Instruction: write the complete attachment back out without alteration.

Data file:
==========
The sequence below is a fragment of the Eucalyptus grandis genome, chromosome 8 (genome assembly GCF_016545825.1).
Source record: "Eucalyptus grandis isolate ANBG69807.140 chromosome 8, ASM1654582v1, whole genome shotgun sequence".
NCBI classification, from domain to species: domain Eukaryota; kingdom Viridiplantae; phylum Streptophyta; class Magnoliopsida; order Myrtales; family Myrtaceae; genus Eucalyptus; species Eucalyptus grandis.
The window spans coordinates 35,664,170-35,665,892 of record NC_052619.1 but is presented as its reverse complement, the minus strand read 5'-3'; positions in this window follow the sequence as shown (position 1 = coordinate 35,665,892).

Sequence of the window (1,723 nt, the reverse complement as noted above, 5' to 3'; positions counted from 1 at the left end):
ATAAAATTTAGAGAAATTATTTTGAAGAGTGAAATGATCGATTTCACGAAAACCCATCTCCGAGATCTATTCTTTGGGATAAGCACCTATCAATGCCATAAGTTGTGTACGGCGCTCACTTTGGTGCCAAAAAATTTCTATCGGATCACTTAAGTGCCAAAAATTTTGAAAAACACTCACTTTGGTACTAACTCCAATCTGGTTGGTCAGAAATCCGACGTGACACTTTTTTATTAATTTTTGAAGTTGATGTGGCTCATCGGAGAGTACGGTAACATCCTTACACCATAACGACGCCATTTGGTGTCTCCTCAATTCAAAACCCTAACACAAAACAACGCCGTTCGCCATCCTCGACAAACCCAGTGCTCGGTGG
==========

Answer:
The sequence below is a fragment of the Eucalyptus grandis genome, chromosome 8 (genome assembly GCF_016545825.1).
Source record: "Eucalyptus grandis isolate ANBG69807.140 chromosome 8, ASM1654582v1, whole genome shotgun sequence".
NCBI classification, from domain to species: domain Eukaryota; kingdom Viridiplantae; phylum Streptophyta; class Magnoliopsida; order Myrtales; family Myrtaceae; genus Eucalyptus; species Eucalyptus grandis.
The window spans coordinates 35,664,170-35,665,892 of record NC_052619.1 but is presented as its reverse complement, the minus strand read 5'-3'; positions in this window follow the sequence as shown (position 1 = coordinate 35,665,892).

Sequence of the window (1,723 nt, the reverse complement as noted above, 5' to 3'; positions counted from 1 at the left end):
ATAAAATTTAGAGAAATTATTTTGAAGAGTGAAATGATCGATTTCACGAAAACCCATCTCCGAGATCTATTCTTTGGGATAAGCACCTATCAATGCCATAAGTTGTGTACGGCGCTCACTTTGGTGCCAAAAAATTTCTATCGGATCACTTAAGTGCCAAAAATTTTGAAAAACACTCACTTTGGTACTAACTCCAATCTGGTTGGTCAGAAATCCGACGTGACACTTTTTTATTAATTTTTGAAGTTGATGTGGCTCATCGGAGAGTACGGTAACATCCTTACACCATAACGACGCCATTTGGTGTCTCCTCAATTCAAAACCCTAACACAAAACAACGCCGTTCGCCATCCTCGACAAACCCAGTGCTCGGTGG